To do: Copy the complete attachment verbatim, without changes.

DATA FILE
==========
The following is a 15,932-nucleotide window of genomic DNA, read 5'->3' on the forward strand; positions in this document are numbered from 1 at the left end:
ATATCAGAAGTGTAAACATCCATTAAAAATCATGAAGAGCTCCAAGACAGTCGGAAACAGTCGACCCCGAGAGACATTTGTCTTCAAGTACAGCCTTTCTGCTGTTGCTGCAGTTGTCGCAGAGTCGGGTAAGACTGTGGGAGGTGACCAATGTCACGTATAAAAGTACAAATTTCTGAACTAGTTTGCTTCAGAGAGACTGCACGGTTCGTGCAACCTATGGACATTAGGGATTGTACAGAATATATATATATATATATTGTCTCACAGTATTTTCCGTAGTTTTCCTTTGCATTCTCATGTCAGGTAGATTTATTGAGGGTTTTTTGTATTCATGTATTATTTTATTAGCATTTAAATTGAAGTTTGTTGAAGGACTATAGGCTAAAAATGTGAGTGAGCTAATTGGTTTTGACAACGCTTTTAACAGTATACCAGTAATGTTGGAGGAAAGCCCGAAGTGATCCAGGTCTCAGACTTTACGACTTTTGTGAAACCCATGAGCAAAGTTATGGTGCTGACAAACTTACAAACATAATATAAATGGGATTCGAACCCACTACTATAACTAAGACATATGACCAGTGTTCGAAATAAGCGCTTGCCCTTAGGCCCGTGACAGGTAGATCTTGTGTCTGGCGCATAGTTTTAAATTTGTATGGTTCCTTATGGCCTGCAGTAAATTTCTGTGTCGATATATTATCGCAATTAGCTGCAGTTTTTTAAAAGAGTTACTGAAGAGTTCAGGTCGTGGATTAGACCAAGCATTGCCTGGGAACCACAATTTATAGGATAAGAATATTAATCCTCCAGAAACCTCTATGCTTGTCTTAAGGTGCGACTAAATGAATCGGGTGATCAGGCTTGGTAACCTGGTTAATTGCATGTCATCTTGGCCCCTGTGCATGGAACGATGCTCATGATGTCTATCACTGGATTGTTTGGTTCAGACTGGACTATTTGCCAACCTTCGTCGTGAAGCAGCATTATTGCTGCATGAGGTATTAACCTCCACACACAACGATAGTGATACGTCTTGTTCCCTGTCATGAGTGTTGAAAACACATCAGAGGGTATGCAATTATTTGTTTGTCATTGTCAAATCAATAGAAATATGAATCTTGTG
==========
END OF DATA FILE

The following is a 15,932-nucleotide window of genomic DNA, read 5'->3' on the forward strand; positions in this document are numbered from 1 at the left end:
ATATCAGAAGTGTAAACATCCATTAAAAATCATGAAGAGCTCCAAGACAGTCGGAAACAGTCGACCCCGAGAGACATTTGTCTTCAAGTACAGCCTTTCTGCTGTTGCTGCAGTTGTCGCAGAGTCGGGTAAGACTGTGGGAGGTGACCAATGTCACGTATAAAAGTACAAATTTCTGAACTAGTTTGCTTCAGAGAGACTGCACGGTTCGTGCAACCTATGGACATTAGGGATTGTACAGAATATATATATATATATATTGTCTCACAGTATTTTCCGTAGTTTTCCTTTGCATTCTCATGTCAGGTAGATTTATTGAGGGTTTTTTGTATTCATGTATTATTTTATTAGCATTTAAATTGAAGTTTGTTGAAGGACTATAGGCTAAAAATGTGAGTGAGCTAATTGGTTTTGACAACGCTTTTAACAGTATACCAGTAATGTTGGAGGAAAGCCCGAAGTGATCCAGGTCTCAGACTTTACGACTTTTGTGAAACCCATGAGCAAAGTTATGGTGCTGACAAACTTACAAACATAATATAAATGGGATTCGAACCCACTACTATAACTAAGACATATGACCAGTGTTCGAAATAAGCGCTTGCCCTTAGGCCCGTGACAGGTAGATCTTGTGTCTGGCGCATAGTTTTAAATTTGTATGGTTCCTTATGGCCTGCAGTAAATTTCTGTGTCGATATATTATCGCAATTAGCTGCAGTTTTTTAAAAGAGTTACTGAAGAGTTCAGGTCGTGGATTAGACCAAGCATTGCCTGGGAACCACAATTTATAGGATAAGAATATTAATCCTCCAGAAACCTCTATGCTTGTCTTAAGGTGCGACTAAATGAATCGGGTGATCAGGCTTGGTAACCTGGTTAATTGCATGTCATCTTGGCCCCTGTGCATGGAACGATGCTCATGATGTCTATCACTGGATTGTTTGGTTCAGACTGGACTATTTGCCAACCTTCGTCGTGAAGCAGCATTATTGCTGCATGAGGTATTAACCTCCACACACAACGATAGTGATACGTCTTGTTCCCTGTCATGAGTGTTGAAAACACATCAGAGGGTATGCAATTATTTGTTTGTCATTGTCAAATCAATAGAAATATGAATCTTGTG